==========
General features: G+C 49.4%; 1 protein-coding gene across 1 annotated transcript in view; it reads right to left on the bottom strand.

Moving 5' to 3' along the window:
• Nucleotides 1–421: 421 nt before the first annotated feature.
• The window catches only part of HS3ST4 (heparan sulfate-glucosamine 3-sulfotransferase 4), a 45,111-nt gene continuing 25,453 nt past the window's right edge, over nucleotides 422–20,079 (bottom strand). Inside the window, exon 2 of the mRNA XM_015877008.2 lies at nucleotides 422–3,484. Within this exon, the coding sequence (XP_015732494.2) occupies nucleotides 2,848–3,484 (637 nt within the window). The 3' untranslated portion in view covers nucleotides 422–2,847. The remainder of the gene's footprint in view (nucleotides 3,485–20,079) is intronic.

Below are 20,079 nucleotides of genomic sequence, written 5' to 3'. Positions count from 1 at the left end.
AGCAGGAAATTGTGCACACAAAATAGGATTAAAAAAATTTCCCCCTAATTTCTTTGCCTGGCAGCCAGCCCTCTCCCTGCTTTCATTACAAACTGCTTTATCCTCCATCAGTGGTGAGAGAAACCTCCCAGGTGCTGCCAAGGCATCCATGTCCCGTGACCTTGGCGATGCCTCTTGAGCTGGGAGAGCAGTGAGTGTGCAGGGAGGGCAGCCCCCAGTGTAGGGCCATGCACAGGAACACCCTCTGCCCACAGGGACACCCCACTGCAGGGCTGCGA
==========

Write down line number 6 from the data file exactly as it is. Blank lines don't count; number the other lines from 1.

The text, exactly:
AGCAGGAAATTGTGCACACAAAATAGGATTAAAAAAATTTCCCCCTAATTTCTTTGCCTGGCAGCCAGCCCTCTCCCTGCTTTCATTACAAACTGCTTTATCCTCCATCAGTGGTGAGAGAAACCTCCCAGGTGCTGCCAAGGCATCCATGTCCCGTGACCTTGGCGATGCCTCTTGAGCTGGGAGAGCAGTGAGTGTGCAGGGAGGGCAGCCCCCAGTGTAGGGCCATGCACAGGAACACCCTCTGCCCACAGGGACACCCCACTGCAGGGCTGCGA